Mike Robinson proudly displays one of the flags that will form part of his float. When completed, the float will display the flags of all of Canada’s provinces and territories. This float is the first of a collection of floats that will form the nucleus of a much larger parade in 2019. (photo / Tim Collins)

Aldergove’s Canada Day Parade the start of a good idea

“I want the Aldergrove Parade to be about more than just the Fair.”

That’s the sentiment that has motivated the Aldergrove Fair Days director, Mike Robinson, to work toward a much bigger, and far different parade this Canada Day.

“We’ve had the parade for a lot of years, but we’ve shifted it to Canada Day so that it gives people a chance to celebrate our country while they enjoy the parade.”

Robinson also acknowledged that, for parade organizers, the shift will make it easier to garner the volunteer help necessary for an event of this kind.

“We were finding that our volunteers were really stretched between the fair and the parade, and in order to make our parade something really special, it is always important to have the volunteers to do the job.”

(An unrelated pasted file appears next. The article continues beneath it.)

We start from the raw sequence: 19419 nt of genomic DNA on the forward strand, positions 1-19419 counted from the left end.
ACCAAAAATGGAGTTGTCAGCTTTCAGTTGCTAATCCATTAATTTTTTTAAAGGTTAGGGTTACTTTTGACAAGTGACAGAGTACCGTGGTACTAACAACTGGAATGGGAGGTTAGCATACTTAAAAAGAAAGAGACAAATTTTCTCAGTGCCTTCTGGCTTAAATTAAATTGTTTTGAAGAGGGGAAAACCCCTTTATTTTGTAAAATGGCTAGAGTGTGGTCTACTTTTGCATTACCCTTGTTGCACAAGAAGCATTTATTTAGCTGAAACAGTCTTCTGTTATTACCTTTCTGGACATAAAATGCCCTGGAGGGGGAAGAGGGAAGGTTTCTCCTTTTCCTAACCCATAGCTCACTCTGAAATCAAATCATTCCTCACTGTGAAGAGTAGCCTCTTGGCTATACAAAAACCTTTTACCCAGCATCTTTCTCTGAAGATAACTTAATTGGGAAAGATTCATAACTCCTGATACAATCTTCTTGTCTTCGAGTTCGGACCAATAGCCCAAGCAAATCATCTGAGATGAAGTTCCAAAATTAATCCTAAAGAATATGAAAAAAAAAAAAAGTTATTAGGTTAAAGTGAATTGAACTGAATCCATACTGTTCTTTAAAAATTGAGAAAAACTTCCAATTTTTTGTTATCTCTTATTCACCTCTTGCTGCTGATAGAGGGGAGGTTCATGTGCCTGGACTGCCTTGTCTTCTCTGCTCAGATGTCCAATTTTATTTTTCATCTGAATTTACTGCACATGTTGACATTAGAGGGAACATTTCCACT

But beyond the celebration of the country and the expediency of maximizing volunteer availability, Robinson explained that the Canada Day Parade will have a fundamental difference from past Aldergrove Fair Days parades.

“This year the parade will still be held in Aldergrove, but in years to come we are going to take in all of Langley and perhaps even other communities. We’re going to develop about a dozen really substantial floats and then, in each community we visit, we’ll invite them to join in with their own floats,” said Robinson.

“And, of course, along with the floats, each community will have a chance to show off their own marching bands, dance groups, classic cars … everything you can image in a parade.”

To get things started, Robinson is hard at work on his own contribution, a float that will depict a giant map of Canada, complete with provincial flags and a colorful display of all the country’s provinces and territories.

“This is really a lot of work, but it’s also a lot of fun,” said Robinson from his home workshop.

He added that the concept is not a new one, having been applied in other centers. When the concept is fully implemented the parade route will increase from the current few kilometers to more than 30 km in 2019.

This year’s parade will start at 9:45 a.m. on Sunday, July 1 and travel along Fraser highway from 268th St. to 273rd St. It will feature the first of the super floats along with a myriad of other attractions and entertainment.

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